Since a love of craft beer is something that Chris and I developed together, my story is very much the same as his. But here I’ll add a few more details about my experience of becoming a girl beer geek.
My interest in beer started in the late 1980s when a pub called Raleigh’s opened up in Berkeley. I was not yet legal drinking age, but even so the craft beers served at Raleigh’s piqued my interest. At that time, Chris and I were already moving away from mass produced beer and Sierra Nevada—complete with yeast at the bottom of the bottle—was frequently found in our fridge at home.
Our growing taste for craft beer received a boost when, in 1991, Barclay’s Pub & Restaurant opened in our Oakland neighborhood. Twenty-eight craft brews on tap all within walking distance of our apartment! And lucky for me, I was now legal drinking age.
We immediately became regulars and spent several evenings a week in Barclay’s. It was (and still is) a neighborhood pub where neighbors gathered for a relaxing good time. It brought our community closer together. Within two years, I started working as a waitress at Barclay’s. As a novice craft beer drinker, I soon realized that knowing 28 different rotating beers was a difficult task. I wanted to be knowledgeable about beer and able to make recommendations when customers asked. Chris and I decided that the best way for me to get to know the beers was to go to the source—the breweries themselves. That’s when the beer travel started and we haven’t looked back since.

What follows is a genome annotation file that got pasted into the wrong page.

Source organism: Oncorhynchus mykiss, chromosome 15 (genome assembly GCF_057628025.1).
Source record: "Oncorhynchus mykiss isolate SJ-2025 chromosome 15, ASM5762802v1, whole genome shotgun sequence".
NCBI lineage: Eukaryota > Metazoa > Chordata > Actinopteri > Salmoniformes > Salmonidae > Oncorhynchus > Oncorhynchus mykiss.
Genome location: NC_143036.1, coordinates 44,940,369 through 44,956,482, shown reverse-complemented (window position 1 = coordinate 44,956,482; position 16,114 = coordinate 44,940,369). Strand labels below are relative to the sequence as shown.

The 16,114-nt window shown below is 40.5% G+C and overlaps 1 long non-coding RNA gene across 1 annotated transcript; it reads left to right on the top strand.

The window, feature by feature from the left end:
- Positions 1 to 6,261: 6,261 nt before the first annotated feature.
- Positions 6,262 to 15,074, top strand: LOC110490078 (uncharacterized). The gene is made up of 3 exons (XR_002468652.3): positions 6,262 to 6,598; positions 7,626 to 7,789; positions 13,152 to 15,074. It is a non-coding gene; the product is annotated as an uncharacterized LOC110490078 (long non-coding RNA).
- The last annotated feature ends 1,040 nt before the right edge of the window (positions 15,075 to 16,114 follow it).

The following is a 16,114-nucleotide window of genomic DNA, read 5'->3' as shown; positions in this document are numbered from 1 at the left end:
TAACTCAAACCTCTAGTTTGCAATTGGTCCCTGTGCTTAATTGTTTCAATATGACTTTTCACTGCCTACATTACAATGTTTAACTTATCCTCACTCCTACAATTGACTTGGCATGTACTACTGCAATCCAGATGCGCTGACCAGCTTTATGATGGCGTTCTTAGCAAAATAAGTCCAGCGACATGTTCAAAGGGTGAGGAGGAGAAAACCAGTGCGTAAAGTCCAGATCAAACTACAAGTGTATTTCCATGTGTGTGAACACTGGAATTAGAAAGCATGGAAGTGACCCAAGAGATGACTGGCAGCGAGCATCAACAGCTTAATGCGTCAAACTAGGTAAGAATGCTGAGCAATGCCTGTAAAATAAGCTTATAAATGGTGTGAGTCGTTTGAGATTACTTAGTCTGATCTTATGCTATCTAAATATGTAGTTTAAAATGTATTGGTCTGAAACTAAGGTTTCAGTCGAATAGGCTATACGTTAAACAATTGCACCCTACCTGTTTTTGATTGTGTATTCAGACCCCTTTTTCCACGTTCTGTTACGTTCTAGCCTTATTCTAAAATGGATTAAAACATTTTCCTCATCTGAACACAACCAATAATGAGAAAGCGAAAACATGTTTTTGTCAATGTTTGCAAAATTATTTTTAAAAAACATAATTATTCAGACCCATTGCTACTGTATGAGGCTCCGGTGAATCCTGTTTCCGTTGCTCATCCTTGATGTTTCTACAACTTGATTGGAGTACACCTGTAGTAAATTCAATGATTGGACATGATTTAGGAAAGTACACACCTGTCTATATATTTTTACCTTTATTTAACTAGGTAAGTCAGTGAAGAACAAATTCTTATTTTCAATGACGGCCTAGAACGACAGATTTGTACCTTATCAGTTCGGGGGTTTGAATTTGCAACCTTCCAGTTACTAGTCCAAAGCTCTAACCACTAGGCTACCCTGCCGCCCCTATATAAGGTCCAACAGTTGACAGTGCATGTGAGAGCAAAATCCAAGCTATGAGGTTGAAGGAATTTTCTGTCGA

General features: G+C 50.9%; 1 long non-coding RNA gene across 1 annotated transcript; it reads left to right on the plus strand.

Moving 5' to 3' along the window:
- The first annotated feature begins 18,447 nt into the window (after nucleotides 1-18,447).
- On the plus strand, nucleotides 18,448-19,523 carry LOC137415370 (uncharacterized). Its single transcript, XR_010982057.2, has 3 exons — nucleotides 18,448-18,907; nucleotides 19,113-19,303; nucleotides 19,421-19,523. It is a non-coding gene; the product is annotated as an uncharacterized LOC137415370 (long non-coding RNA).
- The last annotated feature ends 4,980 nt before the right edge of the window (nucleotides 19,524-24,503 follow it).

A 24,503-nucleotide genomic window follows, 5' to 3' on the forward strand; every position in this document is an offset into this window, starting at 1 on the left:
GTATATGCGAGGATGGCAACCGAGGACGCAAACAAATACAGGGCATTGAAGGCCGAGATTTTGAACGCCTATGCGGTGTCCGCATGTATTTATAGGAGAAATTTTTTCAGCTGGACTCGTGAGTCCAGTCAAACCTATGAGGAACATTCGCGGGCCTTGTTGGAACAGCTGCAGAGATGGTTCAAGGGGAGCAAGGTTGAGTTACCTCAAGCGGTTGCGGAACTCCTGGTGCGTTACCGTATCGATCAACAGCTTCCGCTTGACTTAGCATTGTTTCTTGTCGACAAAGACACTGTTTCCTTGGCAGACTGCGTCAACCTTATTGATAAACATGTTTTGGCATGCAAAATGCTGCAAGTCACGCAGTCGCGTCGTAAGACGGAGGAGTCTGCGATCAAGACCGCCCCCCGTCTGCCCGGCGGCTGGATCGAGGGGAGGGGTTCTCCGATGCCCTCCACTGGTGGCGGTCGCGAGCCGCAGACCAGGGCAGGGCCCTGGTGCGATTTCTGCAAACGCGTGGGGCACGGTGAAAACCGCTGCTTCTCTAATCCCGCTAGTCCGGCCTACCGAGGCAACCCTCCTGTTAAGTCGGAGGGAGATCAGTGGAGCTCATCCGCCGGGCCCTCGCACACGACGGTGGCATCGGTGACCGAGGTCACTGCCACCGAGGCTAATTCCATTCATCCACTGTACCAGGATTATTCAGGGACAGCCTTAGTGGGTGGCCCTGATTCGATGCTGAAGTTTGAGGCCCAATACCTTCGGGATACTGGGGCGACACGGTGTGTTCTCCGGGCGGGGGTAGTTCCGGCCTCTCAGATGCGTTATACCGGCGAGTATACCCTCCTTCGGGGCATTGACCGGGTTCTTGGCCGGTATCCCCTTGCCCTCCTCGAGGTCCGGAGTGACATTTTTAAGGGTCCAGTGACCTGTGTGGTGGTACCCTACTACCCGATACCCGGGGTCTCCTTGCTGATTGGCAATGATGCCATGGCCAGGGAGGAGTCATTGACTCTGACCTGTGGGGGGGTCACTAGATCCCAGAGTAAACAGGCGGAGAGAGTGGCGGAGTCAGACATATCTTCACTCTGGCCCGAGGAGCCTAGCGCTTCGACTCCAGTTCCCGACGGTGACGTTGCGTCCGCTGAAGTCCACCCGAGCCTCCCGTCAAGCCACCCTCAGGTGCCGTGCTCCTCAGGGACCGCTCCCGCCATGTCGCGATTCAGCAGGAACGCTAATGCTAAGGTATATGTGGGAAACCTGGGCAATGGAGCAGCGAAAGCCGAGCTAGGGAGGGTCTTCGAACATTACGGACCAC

In the early 1990’s, few people were craft beer experts. Practically everyone was a student learning about this new thing we called “microbrews.” At that time, women craft beer drinkers were a very small minority and the prevailing assumption was that women didn’t know anything about beer. As females, we weren’t expected to. Craft beer was a man’s drink. I felt I had a lot to prove in those early years to show that I was a real beer drinker. Over time, females have become more and more integrated into the craft brew culture as brewers, judges, critics, and of course, drinkers. Today, there are a whole host of women out there with loads of beer and brewing knowledge and I no longer feel the need to prove myself. I may not know as much as some women, but I know of no other female (and only a handful of men) who has the experience of visiting 1,000 breweries. I consider myself much more than a craft beer drinker. I am a beer traveler.
I am also now an author. In May 2012, Teachings From The Tap: Life Lessons From Our Year in Beer was published. It chronicles the adventures of our 2008 Year in Beer. As a travelogue, guide, and story of self-discovery, the book aims to help readers experience the excitement and adventure of beer travel and inspire them to discover their own beer adventures. As the first beer travel book authored by a woman, it’s a great reminder that girls are beergeeks too!
Merideth had a column in the Monterey Herald focusing on the Monterey Bay beer scene. Read her stories here.